The Winter Beauty of Colourful Evergreens

When autumn gales have stripped the final few ochre leaves from deciduous trees and shrubs, evergreens offer their reliable leaf cover for colour and structure in the garden.  They are also useful as Christmas decorations, fragrant bouquets, bird cover and for hosting a spectacular display of hoar frost.[/vc_column_text][/vc_column][/vc_row]

Some evergreen leaves can also be used for culinary purposes. Leaves from Bay and Rosemary plants infuse slowly into cooked dishes with an evocative perfume reminiscent of medieval banquets; great to welcome guests in the New Year. After the festive dining has subsided, thoughts perhaps turn to eating more healthily and detoxing. Try the edible and delicious, aromatic, mahogany red berries of the evergreen shrub Ugni molinae otherwise known as Chilean guava “Butterball” which will provide an inspiring source of Vitamin C and antioxidants to kick start your healthy New Year.


How about creating an alternative to the traditional Holly wreath by including Abelia Grandiflora, Eleagnus Limelight, Euonymous Ovatus Aureus, Leucothoe Rainbow, Nandina, Osmanthus Goshiki and Pittosporum Tom Thumb, all shrubs with variegated leaves. Or for winter table decorations: Photinia Red Robin, with Juniper and Spruce (Picea), both emanating distinctive fresh winter fragrance.


Viburnum tinus will quickly grow into larger shrubs, making them suitable for hedging or an elegant border specimen with a profusion of flowers through the winter and spring. Some varieties such as  the more compact Viburnum tinus ‘Eve Price’ also carry attractive black shiny berries. The larger leaved Viburnum davidii has bright turquoise blue, egg shaped fruits which are particularly striking during winter.  A cold frosty morning may present you with a quandry: stay in the warm and look out at the beauty through glass, or get out there and feel the clean air in your lungs and the afterburn of touching frosty plants with bare hands. Whichever you decide, there’s little better sight than to see Sweet-scented Box (Sarcococca confusa) and Skimmia ‘Rubella’ adorned with multiple spikes of hoar frost. These two slower growing smaller shrubs can be grown close to the house as they are unlikely to be tall enough to exclude light and the fragrance of the Sweet-scented Box will waft through an open window.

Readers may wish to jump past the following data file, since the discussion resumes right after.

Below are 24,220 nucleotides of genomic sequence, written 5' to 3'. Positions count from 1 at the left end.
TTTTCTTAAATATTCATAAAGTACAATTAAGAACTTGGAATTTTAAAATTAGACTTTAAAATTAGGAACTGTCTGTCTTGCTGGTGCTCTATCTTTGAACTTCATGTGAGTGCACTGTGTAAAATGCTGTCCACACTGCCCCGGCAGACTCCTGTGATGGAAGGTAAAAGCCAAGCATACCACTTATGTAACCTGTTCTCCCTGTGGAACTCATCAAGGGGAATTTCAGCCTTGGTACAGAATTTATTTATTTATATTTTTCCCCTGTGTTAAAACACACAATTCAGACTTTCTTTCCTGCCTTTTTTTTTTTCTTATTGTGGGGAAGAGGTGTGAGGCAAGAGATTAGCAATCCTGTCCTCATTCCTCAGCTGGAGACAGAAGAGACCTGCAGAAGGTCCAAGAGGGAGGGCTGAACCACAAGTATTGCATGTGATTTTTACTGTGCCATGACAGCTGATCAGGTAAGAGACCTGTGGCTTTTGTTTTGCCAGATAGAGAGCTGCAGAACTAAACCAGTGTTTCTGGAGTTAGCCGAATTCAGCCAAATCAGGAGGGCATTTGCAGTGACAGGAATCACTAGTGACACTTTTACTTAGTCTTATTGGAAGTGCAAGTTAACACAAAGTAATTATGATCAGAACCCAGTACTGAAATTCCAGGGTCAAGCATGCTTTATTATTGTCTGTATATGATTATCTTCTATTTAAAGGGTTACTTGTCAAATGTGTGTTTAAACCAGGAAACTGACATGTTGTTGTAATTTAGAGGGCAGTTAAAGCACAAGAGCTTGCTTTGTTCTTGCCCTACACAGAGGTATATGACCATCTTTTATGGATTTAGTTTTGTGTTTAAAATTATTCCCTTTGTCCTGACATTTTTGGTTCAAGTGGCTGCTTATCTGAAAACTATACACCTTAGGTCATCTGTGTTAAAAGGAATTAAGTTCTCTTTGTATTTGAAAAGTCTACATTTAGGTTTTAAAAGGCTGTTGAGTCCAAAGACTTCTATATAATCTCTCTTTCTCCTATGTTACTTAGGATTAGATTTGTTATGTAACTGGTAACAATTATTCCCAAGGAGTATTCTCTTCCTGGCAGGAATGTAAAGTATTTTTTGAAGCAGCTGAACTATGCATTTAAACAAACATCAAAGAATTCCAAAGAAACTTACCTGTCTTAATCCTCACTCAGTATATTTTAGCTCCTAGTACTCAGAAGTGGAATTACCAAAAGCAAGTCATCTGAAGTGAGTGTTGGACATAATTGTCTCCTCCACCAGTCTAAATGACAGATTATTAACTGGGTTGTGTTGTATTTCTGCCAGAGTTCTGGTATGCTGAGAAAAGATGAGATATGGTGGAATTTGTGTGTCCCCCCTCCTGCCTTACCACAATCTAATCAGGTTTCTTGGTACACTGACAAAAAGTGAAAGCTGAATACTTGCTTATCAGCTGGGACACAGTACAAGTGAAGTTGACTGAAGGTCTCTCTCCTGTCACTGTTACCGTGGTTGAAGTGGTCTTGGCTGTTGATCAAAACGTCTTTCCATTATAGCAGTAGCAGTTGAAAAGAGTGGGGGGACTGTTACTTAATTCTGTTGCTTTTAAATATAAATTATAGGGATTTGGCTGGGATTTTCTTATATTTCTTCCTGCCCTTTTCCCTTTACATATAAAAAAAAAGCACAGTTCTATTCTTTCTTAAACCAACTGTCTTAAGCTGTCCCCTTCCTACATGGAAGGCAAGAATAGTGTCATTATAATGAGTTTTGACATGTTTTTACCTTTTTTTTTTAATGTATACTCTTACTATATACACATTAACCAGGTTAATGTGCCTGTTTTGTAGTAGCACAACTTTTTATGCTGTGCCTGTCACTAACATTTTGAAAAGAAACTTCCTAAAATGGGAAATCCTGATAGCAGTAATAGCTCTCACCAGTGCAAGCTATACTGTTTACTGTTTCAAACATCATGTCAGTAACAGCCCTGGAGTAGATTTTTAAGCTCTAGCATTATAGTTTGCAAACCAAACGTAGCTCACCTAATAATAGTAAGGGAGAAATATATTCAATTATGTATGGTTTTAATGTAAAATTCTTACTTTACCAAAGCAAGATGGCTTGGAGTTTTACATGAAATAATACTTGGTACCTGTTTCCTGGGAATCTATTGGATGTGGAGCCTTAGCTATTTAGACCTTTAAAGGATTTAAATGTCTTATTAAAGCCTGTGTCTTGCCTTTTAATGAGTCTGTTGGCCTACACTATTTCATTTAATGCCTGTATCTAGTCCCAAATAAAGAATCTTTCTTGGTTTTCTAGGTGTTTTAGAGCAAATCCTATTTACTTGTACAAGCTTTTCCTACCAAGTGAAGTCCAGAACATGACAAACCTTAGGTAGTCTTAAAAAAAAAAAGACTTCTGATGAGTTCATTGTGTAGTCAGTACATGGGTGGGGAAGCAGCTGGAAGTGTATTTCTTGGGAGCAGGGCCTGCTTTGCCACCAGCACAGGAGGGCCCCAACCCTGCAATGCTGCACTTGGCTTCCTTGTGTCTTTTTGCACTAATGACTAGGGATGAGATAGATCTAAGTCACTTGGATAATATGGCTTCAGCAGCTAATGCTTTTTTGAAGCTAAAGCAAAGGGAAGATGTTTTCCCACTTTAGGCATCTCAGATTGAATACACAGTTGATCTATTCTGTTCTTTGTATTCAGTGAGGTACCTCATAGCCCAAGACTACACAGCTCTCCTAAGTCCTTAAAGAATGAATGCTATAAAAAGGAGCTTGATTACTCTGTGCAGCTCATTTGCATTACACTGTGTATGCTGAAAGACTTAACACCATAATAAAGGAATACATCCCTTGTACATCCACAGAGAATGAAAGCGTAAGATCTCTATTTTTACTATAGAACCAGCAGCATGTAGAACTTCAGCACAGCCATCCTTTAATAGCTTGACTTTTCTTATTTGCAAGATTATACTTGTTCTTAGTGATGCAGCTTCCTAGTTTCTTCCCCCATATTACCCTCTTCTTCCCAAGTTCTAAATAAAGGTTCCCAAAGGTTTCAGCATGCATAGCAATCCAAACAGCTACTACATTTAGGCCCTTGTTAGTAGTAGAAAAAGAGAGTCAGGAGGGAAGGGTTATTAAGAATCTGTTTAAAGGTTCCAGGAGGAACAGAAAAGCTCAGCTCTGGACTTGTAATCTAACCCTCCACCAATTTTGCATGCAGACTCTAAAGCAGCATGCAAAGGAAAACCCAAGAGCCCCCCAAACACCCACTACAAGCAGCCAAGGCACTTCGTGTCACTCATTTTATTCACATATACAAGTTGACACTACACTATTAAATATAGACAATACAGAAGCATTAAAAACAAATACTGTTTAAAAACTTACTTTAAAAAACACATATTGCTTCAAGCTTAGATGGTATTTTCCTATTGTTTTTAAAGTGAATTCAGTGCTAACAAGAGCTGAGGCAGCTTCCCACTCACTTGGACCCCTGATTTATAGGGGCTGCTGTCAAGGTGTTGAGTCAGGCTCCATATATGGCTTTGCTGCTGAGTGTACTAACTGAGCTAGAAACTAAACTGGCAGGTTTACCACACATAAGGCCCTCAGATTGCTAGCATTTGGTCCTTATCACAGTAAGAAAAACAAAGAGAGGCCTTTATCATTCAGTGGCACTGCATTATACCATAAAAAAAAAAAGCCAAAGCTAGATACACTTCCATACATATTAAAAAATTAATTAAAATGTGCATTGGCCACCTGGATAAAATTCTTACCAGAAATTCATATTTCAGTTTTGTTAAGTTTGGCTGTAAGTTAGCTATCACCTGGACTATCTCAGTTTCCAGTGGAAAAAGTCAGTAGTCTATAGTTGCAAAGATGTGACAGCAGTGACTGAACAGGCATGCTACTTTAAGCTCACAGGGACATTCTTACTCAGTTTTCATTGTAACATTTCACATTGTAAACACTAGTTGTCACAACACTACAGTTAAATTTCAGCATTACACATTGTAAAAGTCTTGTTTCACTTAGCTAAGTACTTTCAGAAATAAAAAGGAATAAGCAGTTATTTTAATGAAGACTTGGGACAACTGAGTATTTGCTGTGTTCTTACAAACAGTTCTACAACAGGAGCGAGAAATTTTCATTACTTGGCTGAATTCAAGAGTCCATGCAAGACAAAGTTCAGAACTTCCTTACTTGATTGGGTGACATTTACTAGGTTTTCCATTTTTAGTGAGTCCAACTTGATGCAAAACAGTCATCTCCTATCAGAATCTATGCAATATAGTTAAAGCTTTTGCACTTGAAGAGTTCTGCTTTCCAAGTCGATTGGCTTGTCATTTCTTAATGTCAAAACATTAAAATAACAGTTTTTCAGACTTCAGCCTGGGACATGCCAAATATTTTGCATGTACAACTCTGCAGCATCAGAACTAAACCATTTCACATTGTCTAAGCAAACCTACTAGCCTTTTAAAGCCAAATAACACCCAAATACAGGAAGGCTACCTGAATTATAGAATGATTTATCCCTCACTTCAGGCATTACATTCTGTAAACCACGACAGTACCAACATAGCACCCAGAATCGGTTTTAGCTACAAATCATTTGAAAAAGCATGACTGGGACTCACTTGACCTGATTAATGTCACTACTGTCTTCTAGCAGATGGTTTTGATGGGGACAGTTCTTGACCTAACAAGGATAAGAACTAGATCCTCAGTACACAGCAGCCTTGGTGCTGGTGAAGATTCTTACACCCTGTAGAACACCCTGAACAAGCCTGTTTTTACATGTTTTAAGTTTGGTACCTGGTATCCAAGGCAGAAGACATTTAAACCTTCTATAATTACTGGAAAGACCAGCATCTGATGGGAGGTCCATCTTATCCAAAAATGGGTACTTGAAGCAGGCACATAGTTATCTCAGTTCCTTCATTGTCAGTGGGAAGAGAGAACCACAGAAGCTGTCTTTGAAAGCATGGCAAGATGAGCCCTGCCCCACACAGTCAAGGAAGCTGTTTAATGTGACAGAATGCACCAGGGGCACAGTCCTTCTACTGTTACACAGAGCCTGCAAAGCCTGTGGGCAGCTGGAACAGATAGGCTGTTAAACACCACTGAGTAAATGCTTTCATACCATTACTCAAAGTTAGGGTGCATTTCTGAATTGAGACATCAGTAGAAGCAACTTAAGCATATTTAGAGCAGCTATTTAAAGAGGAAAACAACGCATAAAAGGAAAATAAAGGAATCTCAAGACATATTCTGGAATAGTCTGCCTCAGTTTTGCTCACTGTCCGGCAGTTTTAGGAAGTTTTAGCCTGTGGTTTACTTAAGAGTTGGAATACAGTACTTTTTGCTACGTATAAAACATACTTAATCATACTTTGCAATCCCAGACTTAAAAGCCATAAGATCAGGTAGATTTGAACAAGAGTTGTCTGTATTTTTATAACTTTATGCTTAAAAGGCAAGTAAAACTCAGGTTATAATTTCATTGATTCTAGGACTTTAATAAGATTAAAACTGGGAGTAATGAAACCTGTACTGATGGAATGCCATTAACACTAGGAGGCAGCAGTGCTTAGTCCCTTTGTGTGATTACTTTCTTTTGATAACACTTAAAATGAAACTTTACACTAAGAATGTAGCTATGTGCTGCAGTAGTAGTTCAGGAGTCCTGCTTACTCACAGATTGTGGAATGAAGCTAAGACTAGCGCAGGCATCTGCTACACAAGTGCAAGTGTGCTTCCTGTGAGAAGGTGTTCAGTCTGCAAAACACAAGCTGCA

Spare a thought for the birds whose summer garden, fully clothed with deciduous leaves to hide in, has now been laid to bare branches. Evergreen shrubs provide cover from the elements and a hideaway from predators at a time of year when this much needed for birds. Our house sparrows particularly favour Aucuba japonica ‘Variegata’  with its large waxy, bright-green leaves speckled with yellow, standing strong against biting winds without succumbing to leaf damage. Birds find it bone dry underneath the shrub’s thick strata which also provides multiple perching layers for the sparrow hierarchy to watch out for feeding time!


For all year round colour, don’t forget the often-overlooked conifers. There is much to offer in terms of different colours, shape, texture and form. Some of our favourites are the Blue Spruces (Picea) and the Dwarf Pines (Pinus mugo) with their striking spiky needles.


Lime tolerant heathers (Erica x darlyensis) are also great in borders or pots for long-lasting winter colour and Hollies (Ilex) brighten any garden.

Skimmia Rubella
Elaeagnus Limelight
Nandina Obsessed
Picea pungens Hoopsii
Picea pungens Hoopsii
Erica Kramer's Red
Roger Eavis